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22 I N T E R N AT I O N A L P E R S P E C T I V E S O N R O A D P R I C I N G THE BRIDGES OF LEE COUNTY, FLORIDA WHAT DO POLITICIANS REALLY NEED TO KNOW? John Albion Jan A. Martinsen Lee County is one of Florida's most populous counties and home to several fine examples of value pricing. For more than 50 years, Norway has successfully Several bridges in the county have had tolls in place for employed user charges to supplement regular govern- years, but gradually we have been developing policies ment funding of road projects. In the past 20 years the under which the county uses targeted discounts to use of toll road projects has increased considerably. achieve demand management objectives. Two bridges Today, a good 35% of the total annual budget for road are in play--the Cape Coral Bridge and the Midpoint construction comes from more than 40 toll road proj- Memorial Bridge. One of the key objectives was to ects scattered throughout the country. So far, about 100 encourage greater use of electronic tolling, and thus at toll road projects have been successfully realized, and nonpeak times drivers get a 50% discount if they use a only one has been declared bankrupt. User charges for transponder and pass. Upcoming changes include a road infrastructure funding in Norway are therefore 50% discount for vehicles with three or more axles, considered a true success story. improved interoperability for the Sunpass and other Tolls are used to finance both urban and interurban automatic vehicle identification systems, and an road projects. In the three largest cities--Oslo, Bergen, expansion of the express lanes on the Cape Coral and Trondheim--cordon tolls are the main source of Bridge. funding for road and to a lesser extent public transport As part of this effort, public officials recognized sev- investment programs. In nonurban areas, toll financing eral features that would be critical to successful imple- is used only for road infrastructure investments. mentation of the value pricing systems. Development of The Norwegian government recently passed legisla- interoperable electronic tolling systems has been essen- tion to make congestion pricing possible, but so far it has tial. A political champion is essential as well, but it is not been implemented. The main road user charge issue also important to create a cadre of "citizen politicians" in Norway today is whether cordon toll rings in the main to help spread the word in an enthusiastic fashion. In cities can be transformed into congestion pricing Lee County, one of our major efforts was to educate and schemes. Congestion and delays are well-known prob- garner support from community leaders before lems in some of these cities and represent a significant approaching the general public, and to do so in a concern for professional advisors as well as politicians. straightforward manner that addresses basic questions, The crucial question is whether the delays are big enough such as "What's a transponder?" before launching into to be successfully managed through congestion charging. the demand management philosophy underlying the The average delay on selected routes in Oslo during peak proposal. hours is less than 10 minutes, with a maximum of more Business advisory committees, driver surveys, stake- than 20 minutes for the most congested road. The trans- holder task forces, and advisory groups were helpful in port professionals are convinced that congestion pricing flushing out and addressing major areas of concern. should be part of future transport policy, at least in Oslo. Such concerns typically related to a full understanding The task is for these professionals to convince the politi- of how electronic tolling works, how privacy considera- cal decision makers that congestion charging is a good tions would be addressed, and whether value pricing policy. would be effective in reducing traffic. We also benefited The experiences in Norway so far offer some lessons by building creative and fun elements into our public for others wishing to implement road use charges. One involvement strategy. These elements included naming of the crucial issues in considering the implementation contests and the use of lotteries and other incentives to of road user charges is the amount and detail of infor- encourage participation in surveys. mation that politicians need for their decision making. We have found a strong correlation between knowl- Of course, what they need to know and what they want edge and acceptance, and today the system in place has to know might not be the same. a 70% approval rating. The other numbers generated Our findings indicate that what the politicians need from Lee County's experiments with value pricing are to know depends on the political level at which the impressive as well, with estimated annual travel time changes are being considered (i.e., whether it is at the savings totaling about 30,000 hours and associated local or national level). While local politicians are more financial savings to drivers of about $2.6 million. concerned with the use of collected funds to finance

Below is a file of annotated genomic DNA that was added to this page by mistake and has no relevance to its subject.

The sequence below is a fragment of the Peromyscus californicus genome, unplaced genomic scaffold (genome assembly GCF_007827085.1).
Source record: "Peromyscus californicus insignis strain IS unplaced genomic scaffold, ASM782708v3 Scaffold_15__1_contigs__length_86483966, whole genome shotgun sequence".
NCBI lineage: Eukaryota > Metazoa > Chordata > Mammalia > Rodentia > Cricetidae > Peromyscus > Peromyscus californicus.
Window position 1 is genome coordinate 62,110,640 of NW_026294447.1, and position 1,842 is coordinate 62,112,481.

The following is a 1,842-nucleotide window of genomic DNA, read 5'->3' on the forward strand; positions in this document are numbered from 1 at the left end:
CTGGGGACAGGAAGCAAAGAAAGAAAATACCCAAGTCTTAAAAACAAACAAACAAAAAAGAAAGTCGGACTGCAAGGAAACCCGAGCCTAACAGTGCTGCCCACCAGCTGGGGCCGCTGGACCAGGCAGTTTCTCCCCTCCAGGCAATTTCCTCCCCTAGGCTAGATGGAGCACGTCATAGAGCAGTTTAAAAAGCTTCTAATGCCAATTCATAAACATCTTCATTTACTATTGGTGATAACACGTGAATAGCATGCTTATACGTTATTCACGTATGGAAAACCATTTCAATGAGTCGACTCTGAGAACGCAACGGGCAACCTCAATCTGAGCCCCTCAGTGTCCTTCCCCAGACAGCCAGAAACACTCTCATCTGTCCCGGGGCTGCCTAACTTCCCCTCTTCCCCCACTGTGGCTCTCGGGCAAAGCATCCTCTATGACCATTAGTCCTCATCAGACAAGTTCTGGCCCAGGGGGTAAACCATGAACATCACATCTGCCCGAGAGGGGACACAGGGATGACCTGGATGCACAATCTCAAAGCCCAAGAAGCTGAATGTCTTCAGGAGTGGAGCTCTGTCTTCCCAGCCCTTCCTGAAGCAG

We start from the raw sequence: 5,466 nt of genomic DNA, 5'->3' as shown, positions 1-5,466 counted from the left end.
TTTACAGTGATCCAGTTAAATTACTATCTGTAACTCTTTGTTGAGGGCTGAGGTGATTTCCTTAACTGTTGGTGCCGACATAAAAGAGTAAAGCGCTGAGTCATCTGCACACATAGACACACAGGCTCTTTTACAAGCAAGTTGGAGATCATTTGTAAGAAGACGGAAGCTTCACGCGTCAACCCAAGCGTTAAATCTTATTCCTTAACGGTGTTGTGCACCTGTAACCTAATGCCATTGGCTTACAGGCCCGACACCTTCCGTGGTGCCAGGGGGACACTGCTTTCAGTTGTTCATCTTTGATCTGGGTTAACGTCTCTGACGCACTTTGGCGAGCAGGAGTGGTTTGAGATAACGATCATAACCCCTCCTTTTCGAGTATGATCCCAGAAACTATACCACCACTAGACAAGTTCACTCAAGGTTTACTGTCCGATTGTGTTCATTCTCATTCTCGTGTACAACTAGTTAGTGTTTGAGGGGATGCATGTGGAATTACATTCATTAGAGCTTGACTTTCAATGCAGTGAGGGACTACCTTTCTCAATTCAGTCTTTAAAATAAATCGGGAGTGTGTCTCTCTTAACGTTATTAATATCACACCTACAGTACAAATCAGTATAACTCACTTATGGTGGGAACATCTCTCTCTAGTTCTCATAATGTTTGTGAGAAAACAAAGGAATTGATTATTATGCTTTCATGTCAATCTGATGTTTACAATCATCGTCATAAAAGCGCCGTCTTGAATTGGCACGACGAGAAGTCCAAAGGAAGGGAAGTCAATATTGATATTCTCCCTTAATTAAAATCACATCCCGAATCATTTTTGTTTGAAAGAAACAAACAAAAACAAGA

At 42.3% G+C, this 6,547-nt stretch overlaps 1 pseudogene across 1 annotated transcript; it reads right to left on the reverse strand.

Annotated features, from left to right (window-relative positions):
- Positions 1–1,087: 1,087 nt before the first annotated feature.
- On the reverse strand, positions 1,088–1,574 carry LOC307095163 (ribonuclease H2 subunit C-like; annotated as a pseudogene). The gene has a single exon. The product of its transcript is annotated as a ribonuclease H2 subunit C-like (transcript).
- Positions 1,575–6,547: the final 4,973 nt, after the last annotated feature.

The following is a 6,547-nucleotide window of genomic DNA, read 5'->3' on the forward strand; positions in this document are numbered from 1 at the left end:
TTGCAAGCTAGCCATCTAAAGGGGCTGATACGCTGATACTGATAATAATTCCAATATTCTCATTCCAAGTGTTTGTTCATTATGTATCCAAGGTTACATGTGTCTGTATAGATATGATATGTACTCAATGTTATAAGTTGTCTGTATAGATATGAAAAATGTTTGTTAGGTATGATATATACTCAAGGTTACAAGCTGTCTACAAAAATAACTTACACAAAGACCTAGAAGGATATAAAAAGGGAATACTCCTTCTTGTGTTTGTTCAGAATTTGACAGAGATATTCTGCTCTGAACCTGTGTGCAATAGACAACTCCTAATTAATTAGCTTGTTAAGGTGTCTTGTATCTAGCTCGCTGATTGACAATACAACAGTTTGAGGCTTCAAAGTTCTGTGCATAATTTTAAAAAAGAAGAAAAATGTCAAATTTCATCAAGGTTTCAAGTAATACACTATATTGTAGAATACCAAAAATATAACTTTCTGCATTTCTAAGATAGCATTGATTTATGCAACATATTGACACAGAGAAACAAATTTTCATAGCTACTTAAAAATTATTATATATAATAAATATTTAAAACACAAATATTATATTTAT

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AH, THE POLITICS OF PRICING 23 infrastructure within their localities, national politicians funds for the proposed improvements and what mobility are more concerned with the total government budget consequences would be likely if nothing were done. and ensuring that only financially sound projects are They must be able and willing to deal with nega- approved. tive public reaction and to argue convincingly for the In Norway, each user charging scheme is approved by benefits from road pricing. the national parliament on the basis of local recommen- They need to be shown examples of successful dations. Therefore, what the local politicians need to road user charging projects. know is crucial, and our experiences show the following: They need a better understanding of how to interpret advice from transport professionals. At the Local politicians need to know how road user same time, their advisors should make an effort to charges will affect the local community, local business, translate the economic theory underlying much of road land use, the environment, and so forth. user charges into simple language that everybody can They must gain something (e.g., more local trans- understand. port improvements) from making unpopular decisions. Thus they need to know how revenue collected will be dis- Our experiences in Norway show that the implemen- tributed in their local communities, including what per- tation of user chargers is more likely to succeed when the centage should return to road users and what percentage factors described above are considered. Taken together, should be used for public transport. these principles can create a more productive and coop- They need to know the costs of not implementing erative relationship between politicians and advisors that road user charges. For example, they should be apprised of is based largely on a common understanding of the how long they would have to wait for central government objectives of road user charges.